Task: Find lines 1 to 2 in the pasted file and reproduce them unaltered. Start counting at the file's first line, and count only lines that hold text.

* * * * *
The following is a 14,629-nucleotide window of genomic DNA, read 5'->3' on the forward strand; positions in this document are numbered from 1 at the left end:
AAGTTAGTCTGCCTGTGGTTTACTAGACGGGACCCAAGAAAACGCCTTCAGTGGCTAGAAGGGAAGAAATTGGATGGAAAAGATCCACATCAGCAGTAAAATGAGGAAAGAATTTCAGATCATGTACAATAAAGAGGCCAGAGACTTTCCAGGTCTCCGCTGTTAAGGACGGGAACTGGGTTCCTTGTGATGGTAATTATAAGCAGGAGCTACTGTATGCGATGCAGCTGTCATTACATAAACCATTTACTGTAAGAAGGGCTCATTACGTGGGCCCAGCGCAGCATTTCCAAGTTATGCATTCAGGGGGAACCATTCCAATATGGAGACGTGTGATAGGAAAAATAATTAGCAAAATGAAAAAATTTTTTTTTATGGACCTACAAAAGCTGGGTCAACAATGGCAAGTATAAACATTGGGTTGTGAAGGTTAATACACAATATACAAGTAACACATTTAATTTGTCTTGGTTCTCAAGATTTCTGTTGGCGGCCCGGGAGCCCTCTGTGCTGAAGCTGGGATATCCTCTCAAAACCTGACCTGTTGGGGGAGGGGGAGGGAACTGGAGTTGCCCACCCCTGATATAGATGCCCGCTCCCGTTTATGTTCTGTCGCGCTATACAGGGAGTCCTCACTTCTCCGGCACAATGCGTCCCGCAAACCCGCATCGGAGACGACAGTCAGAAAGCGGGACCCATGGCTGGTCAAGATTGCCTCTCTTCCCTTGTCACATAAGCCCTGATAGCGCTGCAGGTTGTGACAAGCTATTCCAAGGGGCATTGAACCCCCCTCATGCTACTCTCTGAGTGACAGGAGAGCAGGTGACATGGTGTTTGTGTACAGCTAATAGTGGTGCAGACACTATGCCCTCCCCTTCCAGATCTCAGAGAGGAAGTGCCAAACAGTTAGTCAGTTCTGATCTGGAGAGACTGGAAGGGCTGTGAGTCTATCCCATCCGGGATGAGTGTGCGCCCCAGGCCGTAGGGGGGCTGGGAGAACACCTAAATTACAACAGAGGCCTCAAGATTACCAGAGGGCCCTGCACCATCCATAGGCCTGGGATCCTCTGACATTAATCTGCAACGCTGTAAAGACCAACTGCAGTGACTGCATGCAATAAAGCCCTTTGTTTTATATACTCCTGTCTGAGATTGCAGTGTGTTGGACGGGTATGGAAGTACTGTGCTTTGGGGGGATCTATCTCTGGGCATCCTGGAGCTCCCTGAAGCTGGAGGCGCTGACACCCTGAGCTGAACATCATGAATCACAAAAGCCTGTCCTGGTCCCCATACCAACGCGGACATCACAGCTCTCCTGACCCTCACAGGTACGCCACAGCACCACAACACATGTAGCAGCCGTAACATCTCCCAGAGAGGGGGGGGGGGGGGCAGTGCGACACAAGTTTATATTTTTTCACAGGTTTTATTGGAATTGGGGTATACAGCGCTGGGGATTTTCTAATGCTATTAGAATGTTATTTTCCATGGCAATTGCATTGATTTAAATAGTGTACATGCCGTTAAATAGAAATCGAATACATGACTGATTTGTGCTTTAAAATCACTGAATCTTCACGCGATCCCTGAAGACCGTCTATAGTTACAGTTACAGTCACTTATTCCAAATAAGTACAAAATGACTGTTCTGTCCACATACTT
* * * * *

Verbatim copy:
The following is a 14,629-nucleotide window of genomic DNA, read 5'->3' on the forward strand; positions in this document are numbered from 1 at the left end:
AAGTTAGTCTGCCTGTGGTTTACTAGACGGGACCCAAGAAAACGCCTTCAGTGGCTAGAAGGGAAGAAATTGGATGGAAAAGATCCACATCAGCAGTAAAATGAGGAAAGAATTTCAGATCATGTACAATAAAGAGGCCAGAGACTTTCCAGGTCTCCGCTGTTAAGGACGGGAACTGGGTTCCTTGTGATGGTAATTATAAGCAGGAGCTACTGTATGCGATGCAGCTGTCATTACATAAACCATTTACTGTAAGAAGGGCTCATTACGTGGGCCCAGCGCAGCATTTCCAAGTTATGCATTCAGGGGGAACCATTCCAATATGGAGACGTGTGATAGGAAAAATAATTAGCAAAATGAAAAAATTTTTTTTTATGGACCTACAAAAGCTGGGTCAACAATGGCAAGTATAAACATTGGGTTGTGAAGGTTAATACACAATATACAAGTAACACATTTAATTTGTCTTGGTTCTCAAGATTTCTGTTGGCGGCCCGGGAGCCCTCTGTGCTGAAGCTGGGATATCCTCTCAAAACCTGACCTGTTGGGGGAGGGGGAGGGAACTGGAGTTGCCCACCCCTGATATAGATGCCCGCTCCCGTTTATGTTCTGTCGCGCTATACAGGGAGTCCTCACTTCTCCGGCACAATGCGTCCCGCAAACCCGCATCGGAGACGACAGTCAGAAAGCGGGACCCATGGCTGGTCAAGATTGCCTCTCTTCCCTTGTCACATAAGCCCTGATAGCGCTGCAGGTTGTGACAAGCTATTCCAAGGGGCATTGAACCCCCCTCATGCTACTCTCTGAGTGACAGGAGAGCAGGTGACATGGTGTTTGTGTACAGCTAATAGTGGTGCAGACACTATGCCCTCCCCTTCCAGATCTCAGAGAGGAAGTGCCAAACAGTTAGTCAGTTCTGATCTGGAGAGACTGGAAGGGCTGTGAGTCTATCCCATCCGGGATGAGTGTGCGCCCCAGGCCGTAGGGGGGCTGGGAGAACACCTAAATTACAACAGAGGCCTCAAGATTACCAGAGGGCCCTGCACCATCCATAGGCCTGGGATCCTCTGACATTAATCTGCAACGCTGTAAAGACCAACTGCAGTGACTGCATGCAATAAAGCCCTTTGTTTTATATACTCCTGTCTGAGATTGCAGTGTGTTGGACGGGTATGGAAGTACTGTGCTTTGGGGGGATCTATCTCTGGGCATCCTGGAGCTCCCTGAAGCTGGAGGCGCTGACACCCTGAGCTGAACATCATGAATCACAAAAGCCTGTCCTGGTCCCCATACCAACGCGGACATCACAGCTCTCCTGACCCTCACAGGTACGCCACAGCACCACAACACATGTAGCAGCCGTAACATCTCCCAGAGAGGGGGGGGGGGGGGCAGTGCGACACAAGTTTATATTTTTTCACAGGTTTTATTGGAATTGGGGTATACAGCGCTGGGGATTTTCTAATGCTATTAGAATGTTATTTTCCATGGCAATTGCATTGATTTAAATAGTGTACATGCCGTTAAATAGAAATCGAATACATGACTGATTTGTGCTTTAAAATCACTGAATCTTCACGCGATCCCTGAAGACCGTCTATAGTTACAGTTACAGTCACTTATTCCAAATAAGTACAAAATGACTGTTCTGTCCACATACTT